Despite popular belief, most spiders found in and around your home are harmless. In fact, many spiders actually help with natural pest control by preying on the garden and household insects that can potentially infest your home or yard.
That being said, there are still several venomous spiders that have the potential to harm humans found in and around the San Diego area. How do you tell the difference? Here’s a handy guide to identifying harmful spiders that you may encounter near or around your home.
Black Widow Spider
Found across North America, adult female Black Widow Spiders have a venomous bite. Typical specimens are approximately half an inch long without including the reach of their legs. Their abdomen is a shiny black with a red hourglass figure standing out prominently on the underside.
Males are non-venomous and roughly half the size of females with red spots and white lines or bars on their abdomens. They tend to nest in cool and dry shady places, usually spinning their webs across openings or near light sources to trap prey. They are non-aggressive and typically only bite when trapped or provoked.
Desert Recluse Spider
A separate species from the feared Brown Recluse, Desert Recluse spiders are usually found in the Sonoran and Mojave Deserts, along the lower foothills of the Joaquin Valley and near the Mexican border.
A nocturnal species, it is rare to see a desert recluse out in daylight hours. Nesting under rocks and in old animal burrows, the male and female of the species are similar in size and can measure up to two inches in length.
They are also distinguished by six pairs of eyes instead of the typical eight pairs found on most arachnids. Like their cousin the Brown Recluse, they also feature a dark violin marking on the top of their cephalothorax. Desert Recluse spiders are timid, but they will bite if cornered or when their burrow/nest is disturbed.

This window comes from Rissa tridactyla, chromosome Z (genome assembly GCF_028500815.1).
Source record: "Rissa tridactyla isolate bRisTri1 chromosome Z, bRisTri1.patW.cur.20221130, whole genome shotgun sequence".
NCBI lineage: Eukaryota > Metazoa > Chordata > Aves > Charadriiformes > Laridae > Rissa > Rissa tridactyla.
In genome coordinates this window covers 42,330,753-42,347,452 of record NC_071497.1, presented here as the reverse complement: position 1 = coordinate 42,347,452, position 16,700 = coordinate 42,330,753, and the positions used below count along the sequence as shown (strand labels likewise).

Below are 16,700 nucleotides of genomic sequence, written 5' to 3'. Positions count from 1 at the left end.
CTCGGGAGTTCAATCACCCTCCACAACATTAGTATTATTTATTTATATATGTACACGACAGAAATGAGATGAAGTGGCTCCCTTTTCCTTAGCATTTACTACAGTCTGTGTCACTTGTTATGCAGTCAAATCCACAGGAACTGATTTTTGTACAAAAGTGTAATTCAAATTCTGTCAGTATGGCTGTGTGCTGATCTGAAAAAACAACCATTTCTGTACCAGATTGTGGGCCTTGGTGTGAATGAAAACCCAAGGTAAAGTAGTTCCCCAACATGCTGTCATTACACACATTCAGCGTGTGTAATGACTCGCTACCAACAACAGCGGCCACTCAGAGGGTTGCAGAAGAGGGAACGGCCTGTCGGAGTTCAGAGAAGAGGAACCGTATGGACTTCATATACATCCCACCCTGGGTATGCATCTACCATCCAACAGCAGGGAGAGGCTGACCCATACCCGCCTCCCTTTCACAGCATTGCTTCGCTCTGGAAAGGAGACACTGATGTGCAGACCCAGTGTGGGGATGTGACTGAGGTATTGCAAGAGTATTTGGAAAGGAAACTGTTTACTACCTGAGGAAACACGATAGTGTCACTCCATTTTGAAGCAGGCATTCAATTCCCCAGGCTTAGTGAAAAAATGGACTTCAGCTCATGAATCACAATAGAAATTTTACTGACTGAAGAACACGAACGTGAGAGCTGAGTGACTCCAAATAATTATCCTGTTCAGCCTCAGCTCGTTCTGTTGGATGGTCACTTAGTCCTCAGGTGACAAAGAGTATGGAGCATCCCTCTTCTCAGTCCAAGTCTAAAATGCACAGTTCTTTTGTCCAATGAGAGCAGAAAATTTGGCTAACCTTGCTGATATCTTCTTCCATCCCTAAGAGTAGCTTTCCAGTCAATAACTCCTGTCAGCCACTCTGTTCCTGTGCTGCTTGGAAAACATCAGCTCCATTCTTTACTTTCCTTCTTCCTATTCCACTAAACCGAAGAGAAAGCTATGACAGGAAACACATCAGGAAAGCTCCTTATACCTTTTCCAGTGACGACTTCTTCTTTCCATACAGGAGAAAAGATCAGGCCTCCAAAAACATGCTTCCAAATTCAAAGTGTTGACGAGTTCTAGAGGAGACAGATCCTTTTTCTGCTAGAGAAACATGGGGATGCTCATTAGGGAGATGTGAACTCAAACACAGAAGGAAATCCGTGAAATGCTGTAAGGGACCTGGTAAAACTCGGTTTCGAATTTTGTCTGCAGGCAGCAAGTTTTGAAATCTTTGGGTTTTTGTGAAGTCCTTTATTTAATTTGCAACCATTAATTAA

Brown Widow Spider
This free-roaming cousin of the Black Widow Spider features a mottled brown and tan carapace with an orange or yellow hourglass on the underside of their abdomen. Brown Widows are venomous, and they are far more likely to be seen on the move outdoors in unsheltered areas. They still prefer woodpiles, sheds and the underside of roofed areas, but they are much more likely to go hunting for what they need instead of lying in wait like Black Widows.
Dealing With Venomous Spider Bites
If you are bitten or believe you have been bitten by a Black Widow, Brown Widow or Desert Recluse, you should immediately seek emergency medical attention. You should also take the following steps to minimize the impact of the bite:
- Wash the bite mark with soap and water (prevents infection).
- Rub the bite with ice cubes to numb it and slow circulation from the wound.
- See a physician immediately to treat the bite to prevent further damage caused by the presence of venom in the wound.
Are you a San Diego area local homeowner who is concerned about the spiders you are seeing in or around your home? Pinpoint Pest Control can help you determine what species of spider has nested on your property and provide you with solutions to remove or eliminate the problem as you see fit. Contact us today for more information.